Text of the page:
If you still have an egg as your Twitter avatar, it’s time to step things up.
Your profile photo is an important part of your online image. Not only is this pic the first thing people see when they look you up on the web, whether you’re using Facebook, LinkedIn, or Google+, this image is now regularly transported into people’s in-boxes and pulled onto their phones as users rely on services such as Xobni to put faces to their digital networks.
It’s worth noting that these images have also moved well beyond tiny digital squares. Facebook, with its Timeline feature, gives you two opportunities to promote yourself–a large cover image and a smaller profile pic. Google+ gives you the option to insert a main image and then a series of images across the top of your account. LinkedIn is more traditional, with room for one photo, but you can manage who can see that picture to include your connections, network, or everyone.
Here are five tips to put your best face forward online.
1. Go pro.
You can’t go wrong with a professional headshot. Use a solid-colored background and ask a photographer friend or hire a professional to capture your image. For example, Ford’s head of social media
has a professional picture with the company’s logo embedded in the bottom corner. He also includes his business information beside his photo, and his background image extends his brand, portraying the same look and feel.
2. Be your brand.
If a professional headshot is too stuffy for your business, try to capture the essence of what you do in your profile pic. Travel expert JohnnyJet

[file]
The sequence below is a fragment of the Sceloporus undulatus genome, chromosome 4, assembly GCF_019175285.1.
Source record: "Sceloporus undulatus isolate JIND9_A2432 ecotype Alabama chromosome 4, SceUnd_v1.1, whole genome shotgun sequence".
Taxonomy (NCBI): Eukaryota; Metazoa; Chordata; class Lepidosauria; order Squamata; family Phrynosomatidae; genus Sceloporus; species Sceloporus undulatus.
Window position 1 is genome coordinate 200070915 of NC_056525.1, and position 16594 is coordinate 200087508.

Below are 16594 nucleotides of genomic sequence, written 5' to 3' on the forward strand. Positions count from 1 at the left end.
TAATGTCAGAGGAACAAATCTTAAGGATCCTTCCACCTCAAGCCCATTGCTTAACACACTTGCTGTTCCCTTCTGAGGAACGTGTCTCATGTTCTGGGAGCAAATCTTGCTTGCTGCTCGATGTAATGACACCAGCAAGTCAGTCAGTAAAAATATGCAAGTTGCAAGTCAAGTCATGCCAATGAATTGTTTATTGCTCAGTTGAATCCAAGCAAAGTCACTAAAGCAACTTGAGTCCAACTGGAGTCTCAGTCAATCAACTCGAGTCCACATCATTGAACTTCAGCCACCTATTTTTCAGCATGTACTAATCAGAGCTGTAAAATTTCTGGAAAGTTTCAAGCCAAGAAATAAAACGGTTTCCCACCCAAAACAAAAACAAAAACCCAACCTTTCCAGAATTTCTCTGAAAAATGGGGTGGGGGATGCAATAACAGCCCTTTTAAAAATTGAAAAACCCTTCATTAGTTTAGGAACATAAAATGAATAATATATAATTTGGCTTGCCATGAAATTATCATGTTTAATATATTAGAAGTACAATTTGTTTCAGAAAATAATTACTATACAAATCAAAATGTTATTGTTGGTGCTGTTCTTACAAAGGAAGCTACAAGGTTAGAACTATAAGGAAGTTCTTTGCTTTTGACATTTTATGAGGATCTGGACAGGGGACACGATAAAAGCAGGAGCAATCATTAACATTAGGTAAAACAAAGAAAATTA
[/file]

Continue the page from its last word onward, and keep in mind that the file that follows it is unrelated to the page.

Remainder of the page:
(@johnnyjet) does just this on his Twitter page. He shares a close-up shot of himself in travel gear on one of his many adventures. His background image is composed of dozens of thumbnails of his many travel experiences, making it very clear that he’s not a banker, but a jet-setter.
3. Animate yourself.
While I’ve seen animated profiles go horribly wrong, there is a place for these moving images. Take a look at technology blogger Cali Lewis’s banner image
. This sequence of professional photos, including the logo from Lewis’ online show, help to give her entire page a more professional feel. Also, these moving images make her page stand out from other, plainer-looking pages. To animate your Google+ banner, check out this post on Ghacks
4. Have fun.
There is no shortage of creative profile pics, but some of the most interesting work in this space has been done within Facebook’s Timeline. A copywriter from E3, a web design agency in Italy, shows off some extraterrestrial love
in his cover art and profile image. This clever photo integration helps to give his Facebook account a quirky and interesting look. If you plan to use your Facebook account for building your brand, it’s a good idea to figure out how you plan to use both of these image opportunities to promote what you do.
5. Avoid the “MySpace pose.” As whimsical as it may seem, there is nothing professional about a profile photo you snapped in the mirror on your smartphone. While there is a time and a place for self-portraits, your avatar isn’t it; in other words, don’t waste this precious real estate on a crummy image. If you want to take your own profile pic, ensure that you use a decent camera, shine light on your face so you’re not backlit, and allow for some headroom so your hair isn’t cut off. Also, wear clothing that reflects how you would dress in your professional world.
Now it’s your turn–say cheese, and don’t forget to smile!
For more tips on building your personal brand and working smarter, see Amber Mac’s Work Flow series.
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